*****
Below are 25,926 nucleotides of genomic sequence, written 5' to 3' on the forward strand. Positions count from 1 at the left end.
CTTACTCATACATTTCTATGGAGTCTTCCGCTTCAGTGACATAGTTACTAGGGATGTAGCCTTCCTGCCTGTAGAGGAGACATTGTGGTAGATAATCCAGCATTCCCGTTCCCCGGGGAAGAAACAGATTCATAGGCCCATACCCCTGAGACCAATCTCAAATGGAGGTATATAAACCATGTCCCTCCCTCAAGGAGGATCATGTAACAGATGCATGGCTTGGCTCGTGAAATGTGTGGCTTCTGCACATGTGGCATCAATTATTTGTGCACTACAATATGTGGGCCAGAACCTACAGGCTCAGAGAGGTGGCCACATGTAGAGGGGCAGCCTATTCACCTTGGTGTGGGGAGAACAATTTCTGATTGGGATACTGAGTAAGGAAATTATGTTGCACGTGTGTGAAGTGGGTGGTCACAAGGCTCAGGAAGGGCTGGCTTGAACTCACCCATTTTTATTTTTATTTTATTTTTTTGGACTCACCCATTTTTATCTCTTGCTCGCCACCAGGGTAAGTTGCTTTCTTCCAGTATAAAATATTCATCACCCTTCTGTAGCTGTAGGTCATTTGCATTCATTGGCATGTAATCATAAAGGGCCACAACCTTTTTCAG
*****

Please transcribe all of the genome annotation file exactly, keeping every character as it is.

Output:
Below are 25,926 nucleotides of genomic sequence, written 5' to 3' on the forward strand. Positions count from 1 at the left end.
CTTACTCATACATTTCTATGGAGTCTTCCGCTTCAGTGACATAGTTACTAGGGATGTAGCCTTCCTGCCTGTAGAGGAGACATTGTGGTAGATAATCCAGCATTCCCGTTCCCCGGGGAAGAAACAGATTCATAGGCCCATACCCCTGAGACCAATCTCAAATGGAGGTATATAAACCATGTCCCTCCCTCAAGGAGGATCATGTAACAGATGCATGGCTTGGCTCGTGAAATGTGTGGCTTCTGCACATGTGGCATCAATTATTTGTGCACTACAATATGTGGGCCAGAACCTACAGGCTCAGAGAGGTGGCCACATGTAGAGGGGCAGCCTATTCACCTTGGTGTGGGGAGAACAATTTCTGATTGGGATACTGAGTAAGGAAATTATGTTGCACGTGTGTGAAGTGGGTGGTCACAAGGCTCAGGAAGGGCTGGCTTGAACTCACCCATTTTTATTTTTATTTTATTTTTTTGGACTCACCCATTTTTATCTCTTGCTCGCCACCAGGGTAAGTTGCTTTCTTCCAGTATAAAATATTCATCACCCTTCTGTAGCTGTAGGTCATTTGCATTCATTGGCATGTAATCATAAAGGGCCACAACCTTTTTCAG